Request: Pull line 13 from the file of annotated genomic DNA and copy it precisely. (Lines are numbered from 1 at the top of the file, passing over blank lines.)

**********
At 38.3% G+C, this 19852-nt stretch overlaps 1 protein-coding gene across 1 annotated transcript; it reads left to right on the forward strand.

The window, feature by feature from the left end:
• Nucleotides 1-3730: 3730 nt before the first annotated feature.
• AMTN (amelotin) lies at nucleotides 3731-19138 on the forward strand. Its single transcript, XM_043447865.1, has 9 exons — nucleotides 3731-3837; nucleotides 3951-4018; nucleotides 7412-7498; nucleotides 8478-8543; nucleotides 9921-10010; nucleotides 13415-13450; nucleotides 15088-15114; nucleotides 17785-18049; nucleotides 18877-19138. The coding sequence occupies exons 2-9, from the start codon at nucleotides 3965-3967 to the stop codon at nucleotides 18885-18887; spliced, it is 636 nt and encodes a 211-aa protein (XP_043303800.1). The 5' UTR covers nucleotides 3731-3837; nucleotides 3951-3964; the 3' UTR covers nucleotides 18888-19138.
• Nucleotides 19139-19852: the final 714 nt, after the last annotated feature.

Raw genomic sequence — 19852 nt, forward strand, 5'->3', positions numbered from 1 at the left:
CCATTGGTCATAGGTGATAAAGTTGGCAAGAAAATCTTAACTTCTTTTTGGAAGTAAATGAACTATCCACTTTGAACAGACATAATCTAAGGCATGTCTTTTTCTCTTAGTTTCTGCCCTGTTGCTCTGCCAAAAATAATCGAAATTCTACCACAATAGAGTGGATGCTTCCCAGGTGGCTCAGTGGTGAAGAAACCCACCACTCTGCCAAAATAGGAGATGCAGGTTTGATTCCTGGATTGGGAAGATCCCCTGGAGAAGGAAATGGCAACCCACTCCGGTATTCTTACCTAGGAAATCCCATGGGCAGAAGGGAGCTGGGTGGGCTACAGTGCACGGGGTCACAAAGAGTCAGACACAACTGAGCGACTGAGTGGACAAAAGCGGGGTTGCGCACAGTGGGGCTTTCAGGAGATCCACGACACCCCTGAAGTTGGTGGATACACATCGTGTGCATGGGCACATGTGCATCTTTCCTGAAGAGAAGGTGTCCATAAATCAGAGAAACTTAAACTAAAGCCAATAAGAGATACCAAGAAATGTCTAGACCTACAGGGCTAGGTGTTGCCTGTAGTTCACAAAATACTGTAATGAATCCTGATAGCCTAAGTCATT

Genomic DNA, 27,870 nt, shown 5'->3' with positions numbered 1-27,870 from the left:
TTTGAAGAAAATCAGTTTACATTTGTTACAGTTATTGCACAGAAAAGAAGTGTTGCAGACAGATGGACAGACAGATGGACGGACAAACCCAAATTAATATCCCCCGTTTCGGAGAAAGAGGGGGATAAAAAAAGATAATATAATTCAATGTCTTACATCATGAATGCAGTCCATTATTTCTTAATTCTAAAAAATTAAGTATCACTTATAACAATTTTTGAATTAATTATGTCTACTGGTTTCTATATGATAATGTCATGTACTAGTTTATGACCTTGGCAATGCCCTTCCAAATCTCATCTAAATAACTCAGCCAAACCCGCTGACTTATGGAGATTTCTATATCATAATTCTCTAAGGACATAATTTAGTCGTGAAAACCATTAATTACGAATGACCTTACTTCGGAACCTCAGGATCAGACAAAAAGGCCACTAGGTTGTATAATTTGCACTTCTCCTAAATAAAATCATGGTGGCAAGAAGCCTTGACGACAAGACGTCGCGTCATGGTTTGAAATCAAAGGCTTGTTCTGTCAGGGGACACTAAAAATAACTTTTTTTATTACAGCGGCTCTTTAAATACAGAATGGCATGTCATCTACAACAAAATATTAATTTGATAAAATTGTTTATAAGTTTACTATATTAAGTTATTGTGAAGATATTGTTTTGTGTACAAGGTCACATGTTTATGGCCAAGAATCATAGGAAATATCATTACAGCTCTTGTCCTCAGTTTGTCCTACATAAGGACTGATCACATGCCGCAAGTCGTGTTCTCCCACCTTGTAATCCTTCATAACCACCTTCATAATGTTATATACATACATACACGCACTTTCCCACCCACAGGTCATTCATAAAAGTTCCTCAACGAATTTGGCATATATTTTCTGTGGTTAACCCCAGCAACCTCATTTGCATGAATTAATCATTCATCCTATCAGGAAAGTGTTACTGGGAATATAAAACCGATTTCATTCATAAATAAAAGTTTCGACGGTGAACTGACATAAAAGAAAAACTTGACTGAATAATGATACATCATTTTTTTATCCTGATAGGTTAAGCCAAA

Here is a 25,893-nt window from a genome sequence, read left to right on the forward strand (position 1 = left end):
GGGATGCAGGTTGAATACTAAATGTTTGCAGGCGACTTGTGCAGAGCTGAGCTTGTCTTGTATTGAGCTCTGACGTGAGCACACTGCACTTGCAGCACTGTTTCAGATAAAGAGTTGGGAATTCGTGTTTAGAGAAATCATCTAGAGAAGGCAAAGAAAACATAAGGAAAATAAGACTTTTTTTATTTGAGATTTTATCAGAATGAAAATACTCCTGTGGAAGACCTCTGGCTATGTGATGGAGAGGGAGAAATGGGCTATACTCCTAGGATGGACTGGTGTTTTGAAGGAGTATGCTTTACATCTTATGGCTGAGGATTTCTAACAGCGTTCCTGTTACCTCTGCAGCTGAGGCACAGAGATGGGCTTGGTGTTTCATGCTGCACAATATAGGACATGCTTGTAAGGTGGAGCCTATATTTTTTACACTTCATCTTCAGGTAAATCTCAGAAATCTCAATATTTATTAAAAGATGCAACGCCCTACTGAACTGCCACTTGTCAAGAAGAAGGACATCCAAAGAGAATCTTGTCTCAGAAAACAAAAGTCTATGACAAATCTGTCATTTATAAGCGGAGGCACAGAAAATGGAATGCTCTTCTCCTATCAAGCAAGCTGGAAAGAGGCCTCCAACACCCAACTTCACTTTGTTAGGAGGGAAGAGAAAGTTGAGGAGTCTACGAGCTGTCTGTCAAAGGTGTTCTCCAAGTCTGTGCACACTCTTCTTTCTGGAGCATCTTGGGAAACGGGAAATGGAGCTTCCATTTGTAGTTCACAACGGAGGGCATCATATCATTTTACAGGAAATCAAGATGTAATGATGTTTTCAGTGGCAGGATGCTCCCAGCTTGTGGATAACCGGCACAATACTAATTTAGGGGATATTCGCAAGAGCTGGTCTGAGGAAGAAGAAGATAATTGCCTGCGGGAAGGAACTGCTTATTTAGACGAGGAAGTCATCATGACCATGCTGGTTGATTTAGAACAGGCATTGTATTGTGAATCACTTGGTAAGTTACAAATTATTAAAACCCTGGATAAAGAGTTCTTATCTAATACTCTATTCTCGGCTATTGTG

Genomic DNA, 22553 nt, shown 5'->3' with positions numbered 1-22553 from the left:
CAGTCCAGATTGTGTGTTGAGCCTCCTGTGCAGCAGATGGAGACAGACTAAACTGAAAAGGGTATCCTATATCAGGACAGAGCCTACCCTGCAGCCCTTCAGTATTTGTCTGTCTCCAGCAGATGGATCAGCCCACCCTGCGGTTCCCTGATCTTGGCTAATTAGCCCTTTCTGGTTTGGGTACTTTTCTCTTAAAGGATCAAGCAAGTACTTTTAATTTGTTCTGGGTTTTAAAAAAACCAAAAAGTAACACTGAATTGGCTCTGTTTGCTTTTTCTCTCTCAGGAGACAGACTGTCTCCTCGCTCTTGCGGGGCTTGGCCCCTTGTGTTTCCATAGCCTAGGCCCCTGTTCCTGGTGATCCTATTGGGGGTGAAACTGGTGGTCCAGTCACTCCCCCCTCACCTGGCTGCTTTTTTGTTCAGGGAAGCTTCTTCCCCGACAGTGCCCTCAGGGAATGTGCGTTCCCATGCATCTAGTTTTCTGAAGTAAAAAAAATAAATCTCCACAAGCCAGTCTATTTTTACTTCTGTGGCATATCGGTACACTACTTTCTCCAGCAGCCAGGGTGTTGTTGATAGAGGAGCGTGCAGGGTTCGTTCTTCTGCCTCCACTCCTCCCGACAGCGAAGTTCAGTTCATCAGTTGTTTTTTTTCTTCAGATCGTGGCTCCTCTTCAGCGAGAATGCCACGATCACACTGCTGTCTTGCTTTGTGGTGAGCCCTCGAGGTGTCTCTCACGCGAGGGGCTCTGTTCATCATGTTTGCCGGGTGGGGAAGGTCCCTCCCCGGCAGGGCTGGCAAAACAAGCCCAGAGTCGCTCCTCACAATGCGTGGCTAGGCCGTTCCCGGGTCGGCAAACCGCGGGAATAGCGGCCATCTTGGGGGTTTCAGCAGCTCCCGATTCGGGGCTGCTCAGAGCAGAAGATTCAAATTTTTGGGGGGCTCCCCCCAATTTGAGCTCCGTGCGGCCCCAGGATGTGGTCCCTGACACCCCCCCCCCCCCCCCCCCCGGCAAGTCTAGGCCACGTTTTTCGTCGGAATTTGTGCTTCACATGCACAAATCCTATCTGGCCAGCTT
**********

CAGTCCAGATTGTGTGTTGAGCCTCCTGTGCAGCAGATGGAGACAGACTAAACTGAAAAGGGTATCCTATATCAGGACAGAGCCTACCCTGCAGCCCTTCAGTATTTGTCTGTCTCCAGCAGATGGATCAGCCCACCCTGCGGTTCCCTGATCTTGGCTAATTAGCCCTTTCTGGTTTGGGTACTTTTCTCTTAAAGGATCAAGCAAGTACTTTTAATTTGTTCTGGGTTTTAAAAAAACCAAAAAGTAACACTGAATTGGCTCTGTTTGCTTTTTCTCTCTCAGGAGACAGACTGTCTCCTCGCTCTTGCGGGGCTTGGCCCCTTGTGTTTCCATAGCCTAGGCCCCTGTTCCTGGTGATCCTATTGGGGGTGAAACTGGTGGTCCAGTCACTCCCCCCTCACCTGGCTGCTTTTTTGTTCAGGGAAGCTTCTTCCCCGACAGTGCCCTCAGGGAATGTGCGTTCCCATGCATCTAGTTTTCTGAAGTAAAAAAAATAAATCTCCACAAGCCAGTCTATTTTTACTTCTGTGGCATATCGGTACACTACTTTCTCCAGCAGCCAGGGTGTTGTTGATAGAGGAGCGTGCAGGGTTCGTTCTTCTGCCTCCACTCCTCCCGACAGCGAAGTTCAGTTCATCAGTTGTTTTTTTTCTTCAGATCGTGGCTCCTCTTCAGCGAGAATGCCACGATCACACTGCTGTCTTGCTTTGTGGTGAGCCCTCGAGGTGTCTCTCACGCGAGGGGCTCTGTTCATCATGTTTGCCGGGTGGGGAAGGTCCCTCCCCGGCAGGGCTGGCAAAACAAGCCCAGAGTCGCTCCTCACAATGCGTGGCTAGGCCGTTCCCGGGTCGGCAAACCGCGGGAATAGCGGCCATCTTGGGGGTTTCAGCAGCTCCCGATTCGGGGCTGCTCAGAGCAGAAGATTCAAATTTTTGGGGGGCTCCCCCCAATTTGAGCTCCGTGCGGCCCCAGGATGTGGTCCCTGACACCCCCCCCCCCCCCCCCCCCGGCAAGTCTAGGCCACGTTTTTCGTCGGAATTTGTGCTTCACATGCACAAATCCTATCTGGCCAGCTT